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Why is the may underlined here? Doesn't it definitely limit parallel application performance? I cannot think of a case where the lock doesn't turn a portion of the execution sequential, because the lock ensures no 2 threads can operate on the data structure at the same time, so there is a sequential waiting time.


@ote, I guess it refers to some case that the inherent logic inside the operations on data structure is already fine-grained enough that there is no parallelism to be further exploited. So locking the entire data structure is a fine solution.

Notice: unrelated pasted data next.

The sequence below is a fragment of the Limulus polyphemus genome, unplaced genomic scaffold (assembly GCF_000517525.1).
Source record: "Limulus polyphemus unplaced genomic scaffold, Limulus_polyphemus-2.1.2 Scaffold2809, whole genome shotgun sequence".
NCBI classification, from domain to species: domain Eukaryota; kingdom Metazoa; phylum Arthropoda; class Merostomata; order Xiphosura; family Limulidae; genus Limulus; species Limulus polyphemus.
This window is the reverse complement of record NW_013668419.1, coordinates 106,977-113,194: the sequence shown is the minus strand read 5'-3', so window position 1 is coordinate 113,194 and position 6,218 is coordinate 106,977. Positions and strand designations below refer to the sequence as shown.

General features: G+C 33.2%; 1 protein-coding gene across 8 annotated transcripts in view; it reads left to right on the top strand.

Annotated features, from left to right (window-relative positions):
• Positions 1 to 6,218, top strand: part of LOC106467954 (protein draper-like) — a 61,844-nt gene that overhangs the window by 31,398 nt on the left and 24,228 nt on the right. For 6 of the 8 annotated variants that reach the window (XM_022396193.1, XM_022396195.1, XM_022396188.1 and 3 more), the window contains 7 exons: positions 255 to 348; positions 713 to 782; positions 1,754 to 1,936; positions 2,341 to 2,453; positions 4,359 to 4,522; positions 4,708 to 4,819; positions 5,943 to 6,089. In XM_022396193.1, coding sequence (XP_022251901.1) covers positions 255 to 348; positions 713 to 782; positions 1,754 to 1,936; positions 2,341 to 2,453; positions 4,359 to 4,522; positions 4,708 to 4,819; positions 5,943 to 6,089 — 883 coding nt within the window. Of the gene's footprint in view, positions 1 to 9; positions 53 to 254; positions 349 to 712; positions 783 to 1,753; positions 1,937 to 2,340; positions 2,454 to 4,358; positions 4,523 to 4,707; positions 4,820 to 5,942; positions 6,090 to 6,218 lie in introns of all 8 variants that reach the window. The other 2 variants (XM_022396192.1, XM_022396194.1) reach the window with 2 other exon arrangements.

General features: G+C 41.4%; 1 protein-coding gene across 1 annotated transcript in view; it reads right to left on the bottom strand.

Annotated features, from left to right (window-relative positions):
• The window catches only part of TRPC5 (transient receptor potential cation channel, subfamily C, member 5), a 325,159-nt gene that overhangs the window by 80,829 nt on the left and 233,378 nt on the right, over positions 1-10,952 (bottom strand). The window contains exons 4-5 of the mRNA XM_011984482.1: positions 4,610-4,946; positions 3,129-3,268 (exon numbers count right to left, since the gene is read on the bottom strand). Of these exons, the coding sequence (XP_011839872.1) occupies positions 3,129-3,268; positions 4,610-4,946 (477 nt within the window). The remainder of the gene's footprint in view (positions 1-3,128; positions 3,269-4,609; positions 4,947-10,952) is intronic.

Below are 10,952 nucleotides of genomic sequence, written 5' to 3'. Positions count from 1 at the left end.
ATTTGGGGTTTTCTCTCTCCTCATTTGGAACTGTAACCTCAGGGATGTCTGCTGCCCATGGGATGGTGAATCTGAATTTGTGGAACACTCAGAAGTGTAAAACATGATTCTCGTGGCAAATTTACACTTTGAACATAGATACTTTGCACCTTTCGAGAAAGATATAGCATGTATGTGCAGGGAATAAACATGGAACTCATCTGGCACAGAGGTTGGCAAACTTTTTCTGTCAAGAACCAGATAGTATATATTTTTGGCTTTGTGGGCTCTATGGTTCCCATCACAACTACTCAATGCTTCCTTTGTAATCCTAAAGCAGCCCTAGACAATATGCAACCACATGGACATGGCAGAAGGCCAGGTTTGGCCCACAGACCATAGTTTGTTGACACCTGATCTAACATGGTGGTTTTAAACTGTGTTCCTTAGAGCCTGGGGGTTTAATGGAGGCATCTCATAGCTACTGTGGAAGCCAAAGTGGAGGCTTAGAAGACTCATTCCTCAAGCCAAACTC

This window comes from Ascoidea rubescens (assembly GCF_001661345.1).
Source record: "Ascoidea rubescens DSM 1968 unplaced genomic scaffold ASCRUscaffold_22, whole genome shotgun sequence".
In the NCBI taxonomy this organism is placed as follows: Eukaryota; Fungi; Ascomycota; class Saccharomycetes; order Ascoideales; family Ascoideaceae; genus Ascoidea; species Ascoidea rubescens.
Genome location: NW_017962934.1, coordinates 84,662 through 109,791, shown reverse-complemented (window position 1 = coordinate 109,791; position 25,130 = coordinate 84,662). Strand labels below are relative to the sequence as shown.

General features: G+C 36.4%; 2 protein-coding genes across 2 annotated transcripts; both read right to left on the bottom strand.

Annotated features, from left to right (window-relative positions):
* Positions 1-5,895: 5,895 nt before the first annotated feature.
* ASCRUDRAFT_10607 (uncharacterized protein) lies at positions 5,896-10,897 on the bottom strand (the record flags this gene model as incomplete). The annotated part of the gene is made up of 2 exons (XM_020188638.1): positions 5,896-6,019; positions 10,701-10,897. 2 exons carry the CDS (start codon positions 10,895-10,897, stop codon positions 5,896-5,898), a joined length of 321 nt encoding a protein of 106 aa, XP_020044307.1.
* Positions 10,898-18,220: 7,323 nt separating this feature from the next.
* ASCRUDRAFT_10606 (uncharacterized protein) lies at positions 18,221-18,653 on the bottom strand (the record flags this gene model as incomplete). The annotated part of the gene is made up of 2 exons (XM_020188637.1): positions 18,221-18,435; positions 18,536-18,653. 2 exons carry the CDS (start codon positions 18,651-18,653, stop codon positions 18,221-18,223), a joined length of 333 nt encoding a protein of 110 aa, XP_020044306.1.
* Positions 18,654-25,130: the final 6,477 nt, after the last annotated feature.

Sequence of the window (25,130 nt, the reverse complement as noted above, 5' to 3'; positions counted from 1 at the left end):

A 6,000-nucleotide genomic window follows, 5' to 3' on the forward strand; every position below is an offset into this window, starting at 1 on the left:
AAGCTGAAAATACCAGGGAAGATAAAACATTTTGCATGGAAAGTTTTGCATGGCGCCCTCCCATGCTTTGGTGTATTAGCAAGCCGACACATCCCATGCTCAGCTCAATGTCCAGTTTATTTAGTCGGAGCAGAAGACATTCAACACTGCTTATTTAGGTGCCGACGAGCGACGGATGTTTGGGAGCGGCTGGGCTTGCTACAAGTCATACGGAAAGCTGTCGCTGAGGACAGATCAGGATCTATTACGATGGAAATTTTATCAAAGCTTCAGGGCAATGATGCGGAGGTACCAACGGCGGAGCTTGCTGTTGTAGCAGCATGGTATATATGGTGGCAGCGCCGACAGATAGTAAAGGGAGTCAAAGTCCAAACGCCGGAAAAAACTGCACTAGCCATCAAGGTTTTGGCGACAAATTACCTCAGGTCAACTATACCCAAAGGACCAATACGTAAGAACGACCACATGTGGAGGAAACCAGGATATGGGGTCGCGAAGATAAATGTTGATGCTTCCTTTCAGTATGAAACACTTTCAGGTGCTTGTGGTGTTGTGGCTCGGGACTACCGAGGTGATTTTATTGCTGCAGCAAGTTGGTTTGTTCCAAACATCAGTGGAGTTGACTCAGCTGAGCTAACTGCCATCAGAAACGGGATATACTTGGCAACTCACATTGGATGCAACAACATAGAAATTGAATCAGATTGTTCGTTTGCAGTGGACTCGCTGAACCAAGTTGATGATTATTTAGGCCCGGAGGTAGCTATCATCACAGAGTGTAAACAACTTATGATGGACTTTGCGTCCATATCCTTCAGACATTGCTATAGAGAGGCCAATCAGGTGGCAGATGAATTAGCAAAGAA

@ote the may refers to situations where we aren't heavily using the list. Or if the list has a very small number of users.


@ote IMO, the may refers to situations where the probability of collision is low. This could be a result of a very short instruction sequence within the mutual exclusion and a relatively longer sequence outside the mutual exclusion.


@ote, corse-grain lock could be the finest-grain lock we could have. Thus the May.